Community Investment Explorer 2.0
Introduction | The Tool | About the Data
The newly enhanced Community Investment Explorer (CIE) 2.0 includes more than 73 million transactions totaling over $3.2 trillion in community and economic development capital from 2012 to 2020. The tool can be used to find out where capital is going, how equitably it is being distributed and what purposes it is serving.
Narrator: The CIE 2.0 shows the geographic distribution of capital flows from 12 programs, such as the Community Development Block Grant, SBA 7A, New Markets Tax Credit and more across four dimensions:
- Overall funding;
- Funding in low- and moderate-income communities;
- Funding in communities of color; and
- Funding by purpose.
The information is shown for both metropolitan and micropolitan areas throughout the U.S. And again, here is the list of the 12 programs that are included in the tool.
As we hover over a location, we will see the funding amounts, which is an annual average based on funding between the years 2012 and 2020.
For funding in low- and moderate-income communities, and in communities of color, we also have additional contextual information.
The heat maps are based on the share or the percent of funding in those areas.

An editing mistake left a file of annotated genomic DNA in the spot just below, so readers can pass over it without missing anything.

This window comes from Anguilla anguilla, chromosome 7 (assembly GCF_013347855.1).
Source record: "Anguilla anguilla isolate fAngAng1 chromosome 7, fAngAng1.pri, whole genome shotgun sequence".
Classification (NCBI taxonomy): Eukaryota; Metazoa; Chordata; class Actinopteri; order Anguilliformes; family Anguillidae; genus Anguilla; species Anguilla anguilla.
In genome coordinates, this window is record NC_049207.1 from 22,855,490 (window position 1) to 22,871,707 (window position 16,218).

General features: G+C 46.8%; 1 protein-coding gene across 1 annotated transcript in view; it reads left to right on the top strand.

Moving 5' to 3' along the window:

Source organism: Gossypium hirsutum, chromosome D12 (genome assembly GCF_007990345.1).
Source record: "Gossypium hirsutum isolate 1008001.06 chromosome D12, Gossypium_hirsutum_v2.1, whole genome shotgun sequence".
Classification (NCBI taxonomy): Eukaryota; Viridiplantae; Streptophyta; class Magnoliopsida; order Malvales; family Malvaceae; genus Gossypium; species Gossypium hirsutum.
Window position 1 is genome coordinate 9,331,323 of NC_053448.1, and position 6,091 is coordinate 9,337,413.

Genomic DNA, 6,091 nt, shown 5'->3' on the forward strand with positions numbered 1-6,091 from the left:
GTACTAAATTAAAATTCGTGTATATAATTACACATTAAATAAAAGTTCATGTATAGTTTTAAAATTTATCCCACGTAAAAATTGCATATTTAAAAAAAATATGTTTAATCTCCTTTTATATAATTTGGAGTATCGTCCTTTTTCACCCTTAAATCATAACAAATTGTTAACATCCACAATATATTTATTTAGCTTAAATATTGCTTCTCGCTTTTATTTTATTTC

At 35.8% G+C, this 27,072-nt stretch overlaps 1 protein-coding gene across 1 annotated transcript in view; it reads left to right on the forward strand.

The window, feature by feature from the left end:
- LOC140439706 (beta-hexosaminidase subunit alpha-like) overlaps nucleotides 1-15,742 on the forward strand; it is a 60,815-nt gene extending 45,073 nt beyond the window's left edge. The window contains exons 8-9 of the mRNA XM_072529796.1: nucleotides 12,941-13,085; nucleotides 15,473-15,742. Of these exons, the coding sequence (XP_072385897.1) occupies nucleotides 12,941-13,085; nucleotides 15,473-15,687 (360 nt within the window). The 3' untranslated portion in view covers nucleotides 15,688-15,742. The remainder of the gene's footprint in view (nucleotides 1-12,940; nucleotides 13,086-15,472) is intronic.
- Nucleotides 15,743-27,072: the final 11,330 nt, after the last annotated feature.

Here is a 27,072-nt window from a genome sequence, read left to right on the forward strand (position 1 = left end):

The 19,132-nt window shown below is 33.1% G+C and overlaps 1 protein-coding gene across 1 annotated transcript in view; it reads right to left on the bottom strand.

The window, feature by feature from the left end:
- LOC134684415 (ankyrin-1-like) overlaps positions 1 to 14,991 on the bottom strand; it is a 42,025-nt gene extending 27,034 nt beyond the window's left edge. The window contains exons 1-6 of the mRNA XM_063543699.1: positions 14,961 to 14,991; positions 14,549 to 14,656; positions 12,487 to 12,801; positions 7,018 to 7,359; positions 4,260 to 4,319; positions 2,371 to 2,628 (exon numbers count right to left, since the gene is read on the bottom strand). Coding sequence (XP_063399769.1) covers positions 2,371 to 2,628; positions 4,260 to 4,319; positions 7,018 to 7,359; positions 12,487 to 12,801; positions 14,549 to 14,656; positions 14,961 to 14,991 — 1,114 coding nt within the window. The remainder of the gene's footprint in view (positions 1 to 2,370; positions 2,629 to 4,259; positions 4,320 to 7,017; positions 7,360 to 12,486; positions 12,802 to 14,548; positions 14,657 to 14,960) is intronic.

As we move over to funding by purpose, we'll see that there's an additional filter for location allowing you to select one or multiple locations to compare how funds are being used by a specific program.
Finally, for St. Louis, Memphis, Louisville and Little Rock, we have a deeper dive of capital flows by Census tract where we show, if available, the neighborhood name in addition to the Census tract and the amount of funding going into those communities within St. Louis, Memphis, Little Rock and Louisville.
Data are available from 12 community and economic development programs, including the Community Development Financial Institutions (CDFI) Fund, the Community Development Block Grant (CDBG), the New Markets Tax Credit (NMTC) program and others.
Capital flows are based on project location and shown across four dimensions:
- Total funding
- Funding in low- and moderate-income communities
- Funding in majority nonwhite communities
- Use of funds by program
A deeper look at capital flows by neighborhood is available for Little Rock, Ark; Louisville, Ky; Memphis, Tenn.; and St. Louis.